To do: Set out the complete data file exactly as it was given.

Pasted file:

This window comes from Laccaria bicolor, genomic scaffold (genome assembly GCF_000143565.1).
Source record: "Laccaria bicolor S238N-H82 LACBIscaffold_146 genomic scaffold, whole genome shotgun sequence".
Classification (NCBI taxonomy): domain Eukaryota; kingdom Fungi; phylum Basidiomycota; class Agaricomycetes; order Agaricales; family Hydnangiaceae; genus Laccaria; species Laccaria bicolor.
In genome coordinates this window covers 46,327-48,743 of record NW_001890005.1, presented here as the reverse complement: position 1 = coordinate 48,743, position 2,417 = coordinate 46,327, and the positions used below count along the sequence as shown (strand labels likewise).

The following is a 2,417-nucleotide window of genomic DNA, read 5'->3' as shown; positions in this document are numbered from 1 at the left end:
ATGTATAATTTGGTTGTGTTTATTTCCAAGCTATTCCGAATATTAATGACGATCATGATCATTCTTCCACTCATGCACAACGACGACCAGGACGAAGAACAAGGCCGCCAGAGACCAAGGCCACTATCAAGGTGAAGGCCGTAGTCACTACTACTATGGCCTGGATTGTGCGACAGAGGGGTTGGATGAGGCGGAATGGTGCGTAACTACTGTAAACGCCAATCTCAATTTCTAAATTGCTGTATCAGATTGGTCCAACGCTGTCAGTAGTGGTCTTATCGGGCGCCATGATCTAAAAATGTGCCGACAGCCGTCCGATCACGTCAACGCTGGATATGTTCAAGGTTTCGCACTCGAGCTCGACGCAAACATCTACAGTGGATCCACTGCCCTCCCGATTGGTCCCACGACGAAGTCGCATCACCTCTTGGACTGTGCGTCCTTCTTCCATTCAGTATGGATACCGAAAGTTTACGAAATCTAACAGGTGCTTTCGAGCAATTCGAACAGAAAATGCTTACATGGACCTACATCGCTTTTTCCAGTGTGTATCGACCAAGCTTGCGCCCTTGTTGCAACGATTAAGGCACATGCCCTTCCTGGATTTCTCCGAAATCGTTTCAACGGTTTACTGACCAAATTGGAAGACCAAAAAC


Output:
This window comes from Laccaria bicolor, genomic scaffold (genome assembly GCF_000143565.1).
Source record: "Laccaria bicolor S238N-H82 LACBIscaffold_146 genomic scaffold, whole genome shotgun sequence".
Classification (NCBI taxonomy): domain Eukaryota; kingdom Fungi; phylum Basidiomycota; class Agaricomycetes; order Agaricales; family Hydnangiaceae; genus Laccaria; species Laccaria bicolor.
In genome coordinates this window covers 46,327-48,743 of record NW_001890005.1, presented here as the reverse complement: position 1 = coordinate 48,743, position 2,417 = coordinate 46,327, and the positions used below count along the sequence as shown (strand labels likewise).

The following is a 2,417-nucleotide window of genomic DNA, read 5'->3' as shown; positions in this document are numbered from 1 at the left end:
ATGTATAATTTGGTTGTGTTTATTTCCAAGCTATTCCGAATATTAATGACGATCATGATCATTCTTCCACTCATGCACAACGACGACCAGGACGAAGAACAAGGCCGCCAGAGACCAAGGCCACTATCAAGGTGAAGGCCGTAGTCACTACTACTATGGCCTGGATTGTGCGACAGAGGGGTTGGATGAGGCGGAATGGTGCGTAACTACTGTAAACGCCAATCTCAATTTCTAAATTGCTGTATCAGATTGGTCCAACGCTGTCAGTAGTGGTCTTATCGGGCGCCATGATCTAAAAATGTGCCGACAGCCGTCCGATCACGTCAACGCTGGATATGTTCAAGGTTTCGCACTCGAGCTCGACGCAAACATCTACAGTGGATCCACTGCCCTCCCGATTGGTCCCACGACGAAGTCGCATCACCTCTTGGACTGTGCGTCCTTCTTCCATTCAGTATGGATACCGAAAGTTTACGAAATCTAACAGGTGCTTTCGAGCAATTCGAACAGAAAATGCTTACATGGACCTACATCGCTTTTTCCAGTGTGTATCGACCAAGCTTGCGCCCTTGTTGCAACGATTAAGGCACATGCCCTTCCTGGATTTCTCCGAAATCGTTTCAACGGTTTACTGACCAAATTGGAAGACCAAAAAC